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A First Arbitration Award in Quebec on Vaccination Against COVID-19 in the Workplace

By Dimka Markova, from our Labour and Employment Law Group

December 15, 2021 — Can an employer, a service provider, require proof of vaccination from its employees when its customer requires that all persons accessing its establishment be adequately vaccinated against COVID-19? What happens to employees who are not vaccinated and are denied access to the workplace by that customer? Arbitrator Denis Nadeau seems to have been the first to have to address these contemporary issues in an arbitration award rendered on November 15: Union des employés et employées de service, section locale 800, et Services ménagers Roy ltée (grief syndical), 2021 QCTA 570.

Customers of different housekeeping companies have adopted policies requiring that employees assigned to their buildings be adequately vaccinated. Consequently, since those businesses are bound by contracts with these customers, and must abide by their requirements, they must be able to confirm the vaccination status of employees, failing which their customer could terminate the contracts. Unvaccinated employees would have to be transferred to who do not make such vaccination requirements or, in the absence of such customers, would be laid off.

Naturally, the union challenged the right of employers to collect the vaccination status of employees, alleging that such collection is not necessary and violates the right to private life and physical inviolability guaranteed by the Charter of Human Rights and Freedoms [Charter]. According to the union, this interference is not justified by a legitimate objective of protecting health and safety.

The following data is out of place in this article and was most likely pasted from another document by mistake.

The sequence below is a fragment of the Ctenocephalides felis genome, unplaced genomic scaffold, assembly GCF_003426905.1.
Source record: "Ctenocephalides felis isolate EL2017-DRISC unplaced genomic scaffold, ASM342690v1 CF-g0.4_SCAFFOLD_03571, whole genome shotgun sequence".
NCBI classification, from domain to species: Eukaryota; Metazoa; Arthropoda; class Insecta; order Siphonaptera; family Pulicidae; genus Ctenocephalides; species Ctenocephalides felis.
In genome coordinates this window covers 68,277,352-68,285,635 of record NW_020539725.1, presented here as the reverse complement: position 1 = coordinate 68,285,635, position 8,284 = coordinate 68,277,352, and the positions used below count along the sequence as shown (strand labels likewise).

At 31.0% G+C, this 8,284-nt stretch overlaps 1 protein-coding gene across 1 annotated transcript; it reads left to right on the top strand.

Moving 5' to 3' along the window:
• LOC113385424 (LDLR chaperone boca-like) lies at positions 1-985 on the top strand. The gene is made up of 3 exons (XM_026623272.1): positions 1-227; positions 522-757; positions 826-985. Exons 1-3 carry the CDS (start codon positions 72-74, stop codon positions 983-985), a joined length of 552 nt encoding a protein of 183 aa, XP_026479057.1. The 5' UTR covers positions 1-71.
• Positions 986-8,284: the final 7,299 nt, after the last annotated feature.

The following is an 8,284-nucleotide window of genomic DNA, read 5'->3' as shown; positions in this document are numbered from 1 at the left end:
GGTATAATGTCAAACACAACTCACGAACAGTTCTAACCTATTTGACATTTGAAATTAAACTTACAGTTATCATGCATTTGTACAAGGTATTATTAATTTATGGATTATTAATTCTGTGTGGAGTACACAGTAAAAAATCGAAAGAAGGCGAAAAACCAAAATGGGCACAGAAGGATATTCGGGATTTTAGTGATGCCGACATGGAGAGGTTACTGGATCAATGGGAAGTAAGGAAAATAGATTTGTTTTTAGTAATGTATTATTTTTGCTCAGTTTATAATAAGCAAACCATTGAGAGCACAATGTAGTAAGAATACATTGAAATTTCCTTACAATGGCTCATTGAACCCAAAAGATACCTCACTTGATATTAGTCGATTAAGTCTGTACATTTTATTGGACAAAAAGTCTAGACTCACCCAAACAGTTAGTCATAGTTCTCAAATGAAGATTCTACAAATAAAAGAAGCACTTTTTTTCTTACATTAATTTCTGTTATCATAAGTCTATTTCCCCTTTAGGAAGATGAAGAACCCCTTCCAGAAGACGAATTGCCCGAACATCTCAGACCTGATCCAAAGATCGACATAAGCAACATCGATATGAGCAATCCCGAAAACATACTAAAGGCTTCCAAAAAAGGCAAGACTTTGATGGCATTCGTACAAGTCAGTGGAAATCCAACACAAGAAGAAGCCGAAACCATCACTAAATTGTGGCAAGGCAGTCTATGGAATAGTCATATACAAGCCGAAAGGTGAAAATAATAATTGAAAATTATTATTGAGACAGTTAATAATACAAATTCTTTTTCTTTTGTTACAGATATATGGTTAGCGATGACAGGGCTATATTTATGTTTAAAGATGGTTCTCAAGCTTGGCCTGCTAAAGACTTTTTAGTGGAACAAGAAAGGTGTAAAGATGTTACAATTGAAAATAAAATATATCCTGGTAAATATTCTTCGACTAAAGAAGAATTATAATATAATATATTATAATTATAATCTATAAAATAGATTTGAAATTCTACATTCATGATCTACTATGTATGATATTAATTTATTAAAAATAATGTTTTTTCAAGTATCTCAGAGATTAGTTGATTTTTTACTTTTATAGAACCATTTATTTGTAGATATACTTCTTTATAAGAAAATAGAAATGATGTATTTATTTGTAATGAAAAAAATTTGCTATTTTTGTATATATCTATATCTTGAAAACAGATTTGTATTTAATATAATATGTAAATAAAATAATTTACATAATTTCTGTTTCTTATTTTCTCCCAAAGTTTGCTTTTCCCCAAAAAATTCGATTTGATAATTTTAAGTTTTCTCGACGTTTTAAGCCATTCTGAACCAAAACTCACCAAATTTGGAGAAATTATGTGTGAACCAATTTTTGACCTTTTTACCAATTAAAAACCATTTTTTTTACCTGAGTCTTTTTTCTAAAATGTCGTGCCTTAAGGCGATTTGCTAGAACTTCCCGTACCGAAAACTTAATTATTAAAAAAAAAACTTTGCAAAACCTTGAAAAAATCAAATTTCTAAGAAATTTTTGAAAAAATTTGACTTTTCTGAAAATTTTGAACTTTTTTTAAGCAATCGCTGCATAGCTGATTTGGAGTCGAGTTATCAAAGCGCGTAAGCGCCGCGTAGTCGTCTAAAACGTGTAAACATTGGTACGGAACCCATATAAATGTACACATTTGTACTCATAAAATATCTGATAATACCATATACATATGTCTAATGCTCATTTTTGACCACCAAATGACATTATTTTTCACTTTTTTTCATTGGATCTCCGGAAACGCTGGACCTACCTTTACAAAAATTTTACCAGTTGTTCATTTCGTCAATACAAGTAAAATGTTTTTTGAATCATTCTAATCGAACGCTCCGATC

Arbitrator’s decision

In his decision, the arbitrator acknowledged that the requirement to produce a vaccination certificate infringes the right to respect for private life, but concluded, considering the principle that “no right is absolute,” that this obligation is justified in the light of “public order and the general well-being of the citizens of Quebec.” The preamble to the Charter also provides that “the rights and freedoms of the human person are inseparable from the rights and freedoms of others and from the common well-being.” Therefore, a claim to a right must be “reconciled with countervailing rights, values, and harm.”

The parties also agree that the vaccination requirement stipulated by customers is essentially based on two scientific findings:

  • An unvaccinated employee who contracts COVID-19 is likely to suffer the most serious consequences of COVID-19, unlike a vaccinated employee;
  • An unvaccinated employee who contracts COVID-19 has a higher viral load than a vaccinated employee and, as a result, is more likely to transmit the virus. [para 43]

Considering these scientific findings in the light of employers’ occupational health and safety obligations, the arbitrator concludes that an employer’s customers are justified in imposing a vaccination requirement on subcontractors.